The instant case differs from Wardlow in two significant respects. Defendant Rainey did not flee from the police, he merely turned away from the approaching squad car. Such conduct would seem to be a less potent indicator of criminal activity than flight. On the other hand, Rainey placed something in his mouth in a manner which the trial court characterized as furtive. "[D]eliberately furtive actions and flight at the approach of strangers or law officers are strong indicia of mens rea, and when coupled with specific knowledge on the part of the officer relating the suspect to the evidence of crime, they are proper factors to be considered in the decision to make an arrest." Sibron v. New York, 392 U.S. 40, 66-67, 20 L. Ed. 2d 917, 937, 88 S. Ct. 1889, 1904 (1968).
The case which we find to be most analogous to the instant case is People v. Moore, 286 Ill. App. 3d 649, 676 N.E.2d 700 (1997). In Moore, a police officer saw the defendant standing near a van talking to someone inside the van. The van was parked in front of a tavern that was frequented by gang members. Many narcotics activities and shootings had occurred there. The officer observed what appeared to be an exchange of money, but due to distance and lack of light, he could not determine if the exchange was part of an illegal transaction. As the officer approached the van, the defendant began to walk away. When the officer announced that he was a policeman, the defendant walked faster, than ran. The defendant was captured and a pat down search revealed a bag of cocaine.
The trial court granted defendant's motion to suppress, noting that the exchange could have been payment of a debt, a drug buy or a handshake. This court affirmed, finding that there were not enough articulable facts to warrant a Terry stop.
In Moore, as in the instant case, police witnessed what could have been evidence of criminal activity. This possibility was strengthened by the existence of prior drug activity in the area. Nevertheless, in both Moore and in this case, the observed conduct was ambiguous. Officer O'Dekirk acknowledged that he did not know what defendant had placed in his mouth. However, because of defendant Rainey's actions in attempting to appear to yawn, and given O'Dekirk's familiarity with where drugs are commonly hidden, we believe that the instant case is not controlled by Moore.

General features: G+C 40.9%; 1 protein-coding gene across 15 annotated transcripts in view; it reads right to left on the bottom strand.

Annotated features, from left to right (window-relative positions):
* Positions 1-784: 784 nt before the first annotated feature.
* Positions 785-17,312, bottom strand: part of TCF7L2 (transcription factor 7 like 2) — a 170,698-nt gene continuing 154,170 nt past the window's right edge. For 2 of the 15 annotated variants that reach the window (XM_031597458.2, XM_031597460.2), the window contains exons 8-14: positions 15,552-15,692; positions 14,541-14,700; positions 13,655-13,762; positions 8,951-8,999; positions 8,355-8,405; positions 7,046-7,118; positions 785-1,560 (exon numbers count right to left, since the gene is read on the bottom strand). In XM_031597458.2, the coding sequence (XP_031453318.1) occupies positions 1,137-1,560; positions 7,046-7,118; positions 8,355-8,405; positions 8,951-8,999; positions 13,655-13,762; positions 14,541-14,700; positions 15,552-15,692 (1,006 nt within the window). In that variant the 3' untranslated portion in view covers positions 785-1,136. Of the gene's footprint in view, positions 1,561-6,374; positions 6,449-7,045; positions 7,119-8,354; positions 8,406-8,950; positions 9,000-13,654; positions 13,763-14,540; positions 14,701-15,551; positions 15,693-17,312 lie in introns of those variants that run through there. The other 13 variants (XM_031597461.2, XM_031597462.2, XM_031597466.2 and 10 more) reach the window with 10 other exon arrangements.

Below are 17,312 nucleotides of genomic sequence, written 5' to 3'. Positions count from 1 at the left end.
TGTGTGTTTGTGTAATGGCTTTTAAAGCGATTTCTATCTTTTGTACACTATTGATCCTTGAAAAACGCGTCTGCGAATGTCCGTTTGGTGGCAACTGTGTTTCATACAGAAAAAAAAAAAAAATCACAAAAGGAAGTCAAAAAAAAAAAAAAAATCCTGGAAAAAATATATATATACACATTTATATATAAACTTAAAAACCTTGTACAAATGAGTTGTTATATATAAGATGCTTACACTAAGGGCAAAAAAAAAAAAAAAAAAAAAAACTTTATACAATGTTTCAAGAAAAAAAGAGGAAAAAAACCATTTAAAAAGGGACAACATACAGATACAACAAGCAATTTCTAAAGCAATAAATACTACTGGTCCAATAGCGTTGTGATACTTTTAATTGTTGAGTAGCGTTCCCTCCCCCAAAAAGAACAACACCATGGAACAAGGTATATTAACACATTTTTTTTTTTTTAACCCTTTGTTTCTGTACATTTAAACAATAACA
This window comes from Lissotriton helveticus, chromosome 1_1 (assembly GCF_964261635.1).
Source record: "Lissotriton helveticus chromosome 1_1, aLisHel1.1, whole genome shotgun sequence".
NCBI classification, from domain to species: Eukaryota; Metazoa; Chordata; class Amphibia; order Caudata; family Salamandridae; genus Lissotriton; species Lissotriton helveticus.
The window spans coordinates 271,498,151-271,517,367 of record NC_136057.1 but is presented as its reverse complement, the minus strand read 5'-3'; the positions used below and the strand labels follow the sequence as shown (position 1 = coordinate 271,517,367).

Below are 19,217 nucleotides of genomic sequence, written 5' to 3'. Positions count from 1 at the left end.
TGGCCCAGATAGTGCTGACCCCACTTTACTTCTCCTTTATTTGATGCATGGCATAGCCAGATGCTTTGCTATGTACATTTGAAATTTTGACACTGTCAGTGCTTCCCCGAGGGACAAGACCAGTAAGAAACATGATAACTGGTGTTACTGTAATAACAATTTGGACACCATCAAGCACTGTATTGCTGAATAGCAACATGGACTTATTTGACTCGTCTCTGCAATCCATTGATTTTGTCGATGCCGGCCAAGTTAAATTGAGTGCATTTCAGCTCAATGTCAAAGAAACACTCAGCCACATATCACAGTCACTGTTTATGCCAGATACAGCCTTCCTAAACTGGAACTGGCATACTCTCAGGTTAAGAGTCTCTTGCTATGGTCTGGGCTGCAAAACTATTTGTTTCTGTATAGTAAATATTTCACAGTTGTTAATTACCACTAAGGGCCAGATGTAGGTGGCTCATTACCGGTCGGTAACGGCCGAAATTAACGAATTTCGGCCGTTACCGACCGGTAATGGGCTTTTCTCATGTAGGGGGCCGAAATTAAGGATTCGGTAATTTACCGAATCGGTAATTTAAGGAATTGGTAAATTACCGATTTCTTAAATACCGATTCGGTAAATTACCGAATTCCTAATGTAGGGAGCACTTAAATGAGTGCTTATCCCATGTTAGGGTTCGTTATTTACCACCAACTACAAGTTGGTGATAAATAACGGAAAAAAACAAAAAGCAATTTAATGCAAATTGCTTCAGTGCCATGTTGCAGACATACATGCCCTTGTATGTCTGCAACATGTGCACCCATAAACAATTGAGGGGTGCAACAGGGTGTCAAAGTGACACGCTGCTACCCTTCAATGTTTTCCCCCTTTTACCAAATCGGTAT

On balance, we believe that defendant Rainey's actions provide a stronger justification for governmental intrusion than did those of the defendants in Wardlow and Moore. The issue in those cases, however, was not the existence of probable cause to arrest, but whether the circumstances created a reasonable suspicion of criminal conduct sufficient to justify a Terry stop. The Terry reasonable suspicion standard is less stringent than the probable cause standard needed for arrest. See People v. Green, 153 Ill. App. 3d 888, 506 N.E.2d 367 (1987).
We do not believe that the totality of the circumstances was sufficient to establish probable cause to arrest. Defendant was not engaged in any criminal activity as he stood talking in the gas station parking lot. No one had complained about the defendant's presence or that of the group. Defendant's conduct in turning away from the police car, even if characterized as "flight," was not sufficient to justify even a Terry stop. Wardlow, 183 Ill. 2d 306, 701 N.E.2d 484. It was not until defendant "furtively" put something in his mouth that an investigatory stop may have been warranted. But such equivocal conduct cannot, if the probable cause requirement of the fourth amendment is to have meaning, justify a warrantless arrest.
We recognize that the public interest in preventing crime and apprehending criminals is a weighty concern. It seemingly weighs even more heavily in cases where a police officer's hunch has proven to be correct. But that great weight cannot be allowed to crush the liberties protected by the Constitution. "The police officer is not entitled to seize and search every person whom he sees on the street ***. Before he places a hand on the person of a citizen in search of anything, he must have constitutionally adequate, reasonable grounds for doing so." Sibron, 392 U.S. at 64, 20 L. Ed. 2d at 935, 88 S. Ct. at 1903.
For the reasons stated above, the judgment of the circuit court is reversed.
HOMER and LYTTON, J.J., concur.